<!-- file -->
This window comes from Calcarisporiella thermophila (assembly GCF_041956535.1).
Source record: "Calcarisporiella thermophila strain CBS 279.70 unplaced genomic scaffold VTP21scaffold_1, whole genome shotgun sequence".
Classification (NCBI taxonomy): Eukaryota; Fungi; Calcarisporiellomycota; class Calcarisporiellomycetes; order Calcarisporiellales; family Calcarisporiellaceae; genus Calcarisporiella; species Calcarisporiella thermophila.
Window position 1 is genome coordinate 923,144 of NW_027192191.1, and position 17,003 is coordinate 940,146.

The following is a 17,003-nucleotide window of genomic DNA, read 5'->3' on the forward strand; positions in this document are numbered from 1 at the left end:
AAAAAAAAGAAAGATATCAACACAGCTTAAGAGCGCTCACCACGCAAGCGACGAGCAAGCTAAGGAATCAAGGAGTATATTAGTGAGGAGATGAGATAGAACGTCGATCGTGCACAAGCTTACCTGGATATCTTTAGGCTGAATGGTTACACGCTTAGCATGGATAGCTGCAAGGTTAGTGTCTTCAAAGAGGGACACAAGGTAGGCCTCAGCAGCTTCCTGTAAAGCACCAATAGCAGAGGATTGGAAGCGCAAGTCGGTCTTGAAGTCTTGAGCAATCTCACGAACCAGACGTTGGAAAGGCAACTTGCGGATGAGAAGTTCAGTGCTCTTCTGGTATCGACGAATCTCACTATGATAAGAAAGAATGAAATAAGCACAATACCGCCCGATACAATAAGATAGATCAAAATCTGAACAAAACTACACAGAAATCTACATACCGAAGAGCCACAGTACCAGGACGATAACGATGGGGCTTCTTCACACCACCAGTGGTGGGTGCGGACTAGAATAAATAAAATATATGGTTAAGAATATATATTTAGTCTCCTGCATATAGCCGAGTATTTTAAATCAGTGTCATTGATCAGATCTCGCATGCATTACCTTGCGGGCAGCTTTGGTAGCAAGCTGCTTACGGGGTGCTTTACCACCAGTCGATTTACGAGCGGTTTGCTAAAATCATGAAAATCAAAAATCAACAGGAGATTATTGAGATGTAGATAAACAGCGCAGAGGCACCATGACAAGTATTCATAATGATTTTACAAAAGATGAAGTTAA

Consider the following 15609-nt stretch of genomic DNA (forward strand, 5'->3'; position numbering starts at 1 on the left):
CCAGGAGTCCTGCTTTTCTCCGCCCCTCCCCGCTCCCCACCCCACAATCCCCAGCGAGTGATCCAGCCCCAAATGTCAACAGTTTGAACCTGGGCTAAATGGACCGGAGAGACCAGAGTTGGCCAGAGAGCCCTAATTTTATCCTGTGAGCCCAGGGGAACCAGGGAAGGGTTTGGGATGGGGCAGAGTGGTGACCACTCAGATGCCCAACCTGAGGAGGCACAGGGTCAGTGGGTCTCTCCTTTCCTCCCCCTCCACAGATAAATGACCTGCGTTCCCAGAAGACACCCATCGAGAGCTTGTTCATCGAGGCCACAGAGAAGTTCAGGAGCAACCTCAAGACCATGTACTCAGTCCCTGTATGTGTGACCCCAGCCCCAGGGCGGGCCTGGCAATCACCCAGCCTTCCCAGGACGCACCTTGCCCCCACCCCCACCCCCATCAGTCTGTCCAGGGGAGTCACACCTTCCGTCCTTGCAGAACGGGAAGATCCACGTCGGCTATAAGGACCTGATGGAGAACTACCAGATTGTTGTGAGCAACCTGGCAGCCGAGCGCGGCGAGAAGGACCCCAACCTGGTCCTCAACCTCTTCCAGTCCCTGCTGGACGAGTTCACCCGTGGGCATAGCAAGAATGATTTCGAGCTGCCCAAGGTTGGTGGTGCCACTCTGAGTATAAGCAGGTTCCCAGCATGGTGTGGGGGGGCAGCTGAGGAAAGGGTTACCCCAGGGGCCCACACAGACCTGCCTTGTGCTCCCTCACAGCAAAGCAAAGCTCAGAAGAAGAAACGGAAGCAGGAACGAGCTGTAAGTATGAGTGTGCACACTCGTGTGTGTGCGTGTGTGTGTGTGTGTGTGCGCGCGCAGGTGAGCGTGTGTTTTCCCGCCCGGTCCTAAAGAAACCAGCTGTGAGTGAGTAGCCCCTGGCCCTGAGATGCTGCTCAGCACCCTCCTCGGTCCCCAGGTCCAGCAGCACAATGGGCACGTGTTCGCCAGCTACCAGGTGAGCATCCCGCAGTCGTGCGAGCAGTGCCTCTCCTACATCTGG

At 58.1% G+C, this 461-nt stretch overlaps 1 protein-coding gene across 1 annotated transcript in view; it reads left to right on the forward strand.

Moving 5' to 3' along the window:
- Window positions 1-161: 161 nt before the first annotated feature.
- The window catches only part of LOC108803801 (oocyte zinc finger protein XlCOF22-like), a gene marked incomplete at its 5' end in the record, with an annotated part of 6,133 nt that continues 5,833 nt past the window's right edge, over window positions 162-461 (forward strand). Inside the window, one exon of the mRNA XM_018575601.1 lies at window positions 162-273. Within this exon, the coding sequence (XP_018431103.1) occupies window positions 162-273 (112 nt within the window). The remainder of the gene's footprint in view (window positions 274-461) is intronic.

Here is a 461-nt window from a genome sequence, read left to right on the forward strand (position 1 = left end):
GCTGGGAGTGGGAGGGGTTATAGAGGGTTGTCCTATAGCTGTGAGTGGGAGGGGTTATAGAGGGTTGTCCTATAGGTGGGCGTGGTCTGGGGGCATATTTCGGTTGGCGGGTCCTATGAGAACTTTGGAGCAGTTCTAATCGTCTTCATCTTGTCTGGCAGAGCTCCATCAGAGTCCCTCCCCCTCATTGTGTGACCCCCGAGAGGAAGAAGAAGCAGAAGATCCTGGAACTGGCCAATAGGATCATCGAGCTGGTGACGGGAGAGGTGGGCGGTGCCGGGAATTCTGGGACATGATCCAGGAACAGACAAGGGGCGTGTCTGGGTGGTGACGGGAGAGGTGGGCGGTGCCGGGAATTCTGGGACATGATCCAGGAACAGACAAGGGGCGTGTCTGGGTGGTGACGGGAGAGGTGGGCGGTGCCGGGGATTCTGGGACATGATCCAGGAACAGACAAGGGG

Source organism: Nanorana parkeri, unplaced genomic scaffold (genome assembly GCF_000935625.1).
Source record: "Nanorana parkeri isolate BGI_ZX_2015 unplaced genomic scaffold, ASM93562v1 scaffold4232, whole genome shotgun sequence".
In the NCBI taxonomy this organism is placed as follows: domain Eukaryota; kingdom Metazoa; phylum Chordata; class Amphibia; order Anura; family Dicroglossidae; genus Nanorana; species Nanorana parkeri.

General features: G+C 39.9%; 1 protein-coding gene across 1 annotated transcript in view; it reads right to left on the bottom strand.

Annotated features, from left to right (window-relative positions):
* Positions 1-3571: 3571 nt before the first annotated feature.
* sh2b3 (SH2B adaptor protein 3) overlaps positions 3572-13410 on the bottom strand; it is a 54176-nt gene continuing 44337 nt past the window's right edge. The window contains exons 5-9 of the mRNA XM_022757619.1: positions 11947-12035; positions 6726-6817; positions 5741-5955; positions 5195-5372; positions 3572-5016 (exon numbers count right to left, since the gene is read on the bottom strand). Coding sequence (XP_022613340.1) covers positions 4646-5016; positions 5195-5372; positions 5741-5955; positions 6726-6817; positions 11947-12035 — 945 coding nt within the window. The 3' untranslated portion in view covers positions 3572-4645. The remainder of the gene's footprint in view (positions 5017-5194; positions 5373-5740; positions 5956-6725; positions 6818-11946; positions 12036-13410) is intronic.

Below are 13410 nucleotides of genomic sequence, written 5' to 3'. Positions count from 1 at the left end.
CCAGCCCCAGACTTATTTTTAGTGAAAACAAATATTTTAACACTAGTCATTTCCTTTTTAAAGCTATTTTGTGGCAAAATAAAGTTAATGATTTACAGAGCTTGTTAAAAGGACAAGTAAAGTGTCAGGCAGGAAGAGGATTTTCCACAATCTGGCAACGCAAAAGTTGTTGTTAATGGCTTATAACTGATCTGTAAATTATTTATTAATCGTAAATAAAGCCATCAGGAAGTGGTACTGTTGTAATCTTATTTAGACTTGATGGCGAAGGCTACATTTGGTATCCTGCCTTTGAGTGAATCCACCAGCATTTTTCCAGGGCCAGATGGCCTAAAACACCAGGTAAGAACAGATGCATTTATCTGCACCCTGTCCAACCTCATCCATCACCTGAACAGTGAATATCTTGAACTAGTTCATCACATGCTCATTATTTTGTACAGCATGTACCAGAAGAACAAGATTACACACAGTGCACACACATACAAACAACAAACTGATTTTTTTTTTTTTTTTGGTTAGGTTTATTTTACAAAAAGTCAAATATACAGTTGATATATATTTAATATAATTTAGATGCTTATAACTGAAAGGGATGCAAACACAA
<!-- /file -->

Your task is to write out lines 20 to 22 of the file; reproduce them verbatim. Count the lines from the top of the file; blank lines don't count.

* Positions 1-3571: 3571 nt before the first annotated feature.
* sh2b3 (SH2B adaptor protein 3) overlaps positions 3572-13410 on the bottom strand; it is a 54176-nt gene continuing 44337 nt past the window's right edge. The window contains exons 5-9 of the mRNA XM_022757619.1: positions 11947-12035; positions 6726-6817; positions 5741-5955; positions 5195-5372; positions 3572-5016 (exon numbers count right to left, since the gene is read on the bottom strand). Coding sequence (XP_022613340.1) covers positions 4646-5016; positions 5195-5372; positions 5741-5955; positions 6726-6817; positions 11947-12035 — 945 coding nt within the window. The 3' untranslated portion in view covers positions 3572-4645. The remainder of the gene's footprint in view (positions 5017-5194; positions 5373-5740; positions 5956-6725; positions 6818-11946; positions 12036-13410) is intronic.

Below are 13410 nucleotides of genomic sequence, written 5' to 3'. Positions count from 1 at the left end.